For busy people of the world, he advised "Retire at various times into the solitude of your own heart, even while outwardly engaged in discussions or transactions with others and talk to God."

He believed the worst sin was to judge someone or to gossip about them. Even if we say we do it out of love we're still doing it to look better ourselves. But we should be as gentle and forgiving with ourselves as we should be with others. ..He died on December 28, 1622, after giving a nun his last word of advice: "Humility." He is patron saint of journalists because of the tracts and books he wrote.

Tuesday, January 23, 2007

Open for Confession 24/7

“Anonymous” asked, “Incidentally when did confession come about? You don't hear about it in the bible or do you? Just interested from a historical perspective.” Thanks, Anon. Christ instituted the Sacrament of Confession (also known as Reconciliation or Penance) when he gave the first priests - the Apostles – the power to forgive sins in John 20:20-23. Also, Christ gave Peter and the Apostles the “keys of the kingdom” (Mt 16 and 18), in which the absolution of sins is included.

For more of the historical perspective of Confession, the following are excerpts (pp. 121-122) from the book, “We Believe” by Oscar Lukefahr, C.M., which we use for our RCIA class here:

“The sacrament of penance has undergone many developments. The earliest evidence indicates that those who sinned after baptism were reconciled to the Church through the bishop. Some heretical groups denied that serious sins such as adultery, apostasy, and murder could be forgiven, but this opinion was condemned by the Council of Nicea in 325, which taught that Christ pardons all repentant sinners. At this time, as a matter of fact, the sacrament of penance was used primarily for the forgiveness of serious sins. Penitents would go through a long period of public penance, particularly in Lent, and were then reconciled to the Church at Easter. In the sixth century, through the influence of Irish monks, penance became generally more available for less serious sins, and private penitential practices replaced the rigorous discipline of earlier times.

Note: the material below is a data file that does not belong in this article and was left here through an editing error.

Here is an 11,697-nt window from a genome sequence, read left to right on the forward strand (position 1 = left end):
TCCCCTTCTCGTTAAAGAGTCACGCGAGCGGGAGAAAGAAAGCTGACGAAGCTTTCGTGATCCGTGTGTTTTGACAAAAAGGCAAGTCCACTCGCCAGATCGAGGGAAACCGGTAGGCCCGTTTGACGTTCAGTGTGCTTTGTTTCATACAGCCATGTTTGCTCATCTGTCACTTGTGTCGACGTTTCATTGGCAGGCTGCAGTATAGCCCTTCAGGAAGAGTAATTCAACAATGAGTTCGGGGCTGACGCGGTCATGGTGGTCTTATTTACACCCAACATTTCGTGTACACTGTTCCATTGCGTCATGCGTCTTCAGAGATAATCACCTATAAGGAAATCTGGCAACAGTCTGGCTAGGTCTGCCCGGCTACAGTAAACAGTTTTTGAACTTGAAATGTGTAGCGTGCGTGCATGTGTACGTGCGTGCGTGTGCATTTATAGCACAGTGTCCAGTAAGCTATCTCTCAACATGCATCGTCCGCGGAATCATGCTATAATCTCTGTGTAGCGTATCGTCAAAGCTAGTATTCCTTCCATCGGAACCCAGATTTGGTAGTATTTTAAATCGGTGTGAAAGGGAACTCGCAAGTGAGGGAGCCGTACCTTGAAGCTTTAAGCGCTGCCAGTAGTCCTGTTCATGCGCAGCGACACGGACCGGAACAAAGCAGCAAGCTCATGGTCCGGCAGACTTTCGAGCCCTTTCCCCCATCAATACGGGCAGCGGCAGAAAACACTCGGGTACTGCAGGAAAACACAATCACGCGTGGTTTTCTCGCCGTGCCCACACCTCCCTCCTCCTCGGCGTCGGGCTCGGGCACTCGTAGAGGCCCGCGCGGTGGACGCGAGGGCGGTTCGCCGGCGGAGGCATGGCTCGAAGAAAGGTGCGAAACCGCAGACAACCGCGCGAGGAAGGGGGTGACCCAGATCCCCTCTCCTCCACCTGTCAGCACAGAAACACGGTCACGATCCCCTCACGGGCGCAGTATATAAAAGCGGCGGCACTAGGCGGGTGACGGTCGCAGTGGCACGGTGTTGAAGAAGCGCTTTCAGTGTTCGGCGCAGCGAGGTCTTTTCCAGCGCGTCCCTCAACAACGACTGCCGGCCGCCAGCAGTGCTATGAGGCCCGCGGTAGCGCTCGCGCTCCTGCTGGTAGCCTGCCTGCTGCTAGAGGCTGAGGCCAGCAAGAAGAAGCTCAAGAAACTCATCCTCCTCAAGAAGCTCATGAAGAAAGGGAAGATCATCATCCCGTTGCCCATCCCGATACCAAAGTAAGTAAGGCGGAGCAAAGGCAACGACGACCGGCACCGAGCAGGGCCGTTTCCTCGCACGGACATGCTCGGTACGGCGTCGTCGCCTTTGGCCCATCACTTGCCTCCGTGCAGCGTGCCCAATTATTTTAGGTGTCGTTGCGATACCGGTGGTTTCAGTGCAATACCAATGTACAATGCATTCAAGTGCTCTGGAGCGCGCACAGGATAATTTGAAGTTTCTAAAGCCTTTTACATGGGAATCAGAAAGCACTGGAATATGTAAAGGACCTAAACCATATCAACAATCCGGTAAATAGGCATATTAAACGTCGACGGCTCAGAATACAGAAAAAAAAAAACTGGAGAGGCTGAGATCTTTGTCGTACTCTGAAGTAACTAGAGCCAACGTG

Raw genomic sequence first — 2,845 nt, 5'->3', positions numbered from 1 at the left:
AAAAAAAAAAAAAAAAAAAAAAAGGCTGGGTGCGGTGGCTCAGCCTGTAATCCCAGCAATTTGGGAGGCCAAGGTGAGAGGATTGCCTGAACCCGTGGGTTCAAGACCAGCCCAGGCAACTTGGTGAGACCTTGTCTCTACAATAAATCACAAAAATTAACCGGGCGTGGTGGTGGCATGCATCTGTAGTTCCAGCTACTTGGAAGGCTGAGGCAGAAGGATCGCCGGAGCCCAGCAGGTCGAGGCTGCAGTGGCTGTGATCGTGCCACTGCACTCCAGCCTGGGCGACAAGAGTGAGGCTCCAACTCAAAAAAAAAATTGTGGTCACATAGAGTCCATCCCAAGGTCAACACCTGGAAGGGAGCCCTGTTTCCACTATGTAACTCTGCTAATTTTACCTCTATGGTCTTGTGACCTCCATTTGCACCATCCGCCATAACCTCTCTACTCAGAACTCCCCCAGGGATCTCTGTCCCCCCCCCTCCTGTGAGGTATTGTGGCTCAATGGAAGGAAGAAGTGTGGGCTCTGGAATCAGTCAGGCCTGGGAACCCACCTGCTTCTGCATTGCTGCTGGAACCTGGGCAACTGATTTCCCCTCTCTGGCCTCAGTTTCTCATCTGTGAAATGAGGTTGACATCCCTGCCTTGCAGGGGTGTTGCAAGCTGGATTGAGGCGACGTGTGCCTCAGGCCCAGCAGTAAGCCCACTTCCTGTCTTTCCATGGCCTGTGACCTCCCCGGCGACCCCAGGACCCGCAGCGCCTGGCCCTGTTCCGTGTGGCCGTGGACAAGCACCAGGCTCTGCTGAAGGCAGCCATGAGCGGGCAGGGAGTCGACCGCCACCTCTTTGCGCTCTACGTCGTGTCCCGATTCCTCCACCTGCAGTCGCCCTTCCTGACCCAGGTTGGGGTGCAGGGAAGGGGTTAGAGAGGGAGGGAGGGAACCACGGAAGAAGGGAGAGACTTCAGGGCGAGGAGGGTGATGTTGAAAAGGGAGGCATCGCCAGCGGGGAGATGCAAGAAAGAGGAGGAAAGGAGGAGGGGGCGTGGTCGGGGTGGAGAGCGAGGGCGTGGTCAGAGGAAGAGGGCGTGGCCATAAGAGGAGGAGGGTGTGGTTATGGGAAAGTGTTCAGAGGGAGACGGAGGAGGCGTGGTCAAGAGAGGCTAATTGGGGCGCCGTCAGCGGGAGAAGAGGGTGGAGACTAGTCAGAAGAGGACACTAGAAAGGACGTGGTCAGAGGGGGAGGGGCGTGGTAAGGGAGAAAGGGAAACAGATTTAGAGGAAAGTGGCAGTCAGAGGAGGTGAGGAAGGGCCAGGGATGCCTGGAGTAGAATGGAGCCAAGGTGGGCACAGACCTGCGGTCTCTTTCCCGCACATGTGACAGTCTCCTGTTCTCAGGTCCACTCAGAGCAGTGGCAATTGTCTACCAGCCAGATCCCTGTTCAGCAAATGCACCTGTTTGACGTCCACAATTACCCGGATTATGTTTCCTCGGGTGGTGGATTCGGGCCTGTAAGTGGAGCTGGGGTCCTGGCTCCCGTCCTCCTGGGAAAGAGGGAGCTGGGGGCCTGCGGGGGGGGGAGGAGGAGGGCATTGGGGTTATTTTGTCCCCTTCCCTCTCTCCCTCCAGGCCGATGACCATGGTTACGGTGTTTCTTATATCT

In the twelfth century the theology of penance took on dimensions that shaped usage of the sacrament to our own day. Theologians explained that penance included contrition (sorrow and conversion), confession of sins to a priest, satisfaction (doing penance for one’s sins and making up for any harm caused by those sins), and absolution (declaration of forgiveness) by a priest. These four elements were affirmed by the Council of Trent in1551 after the sacraments were questioned by Protestants. By the twentieth century it was common for Catholics to go to confession quite frequently, usually following a set pattern for the sacrament.

Vatican II called for a revision of penance in order to express more clearly its nature and effects. A new Rite of Reconciliation was established in 1974. It expanded the use of Scripture, emphasized the role of the priest as healer in Christ’s name, pointed out the importance of the Church in reconciling us with God, and offered options for the reception of the sacrament”.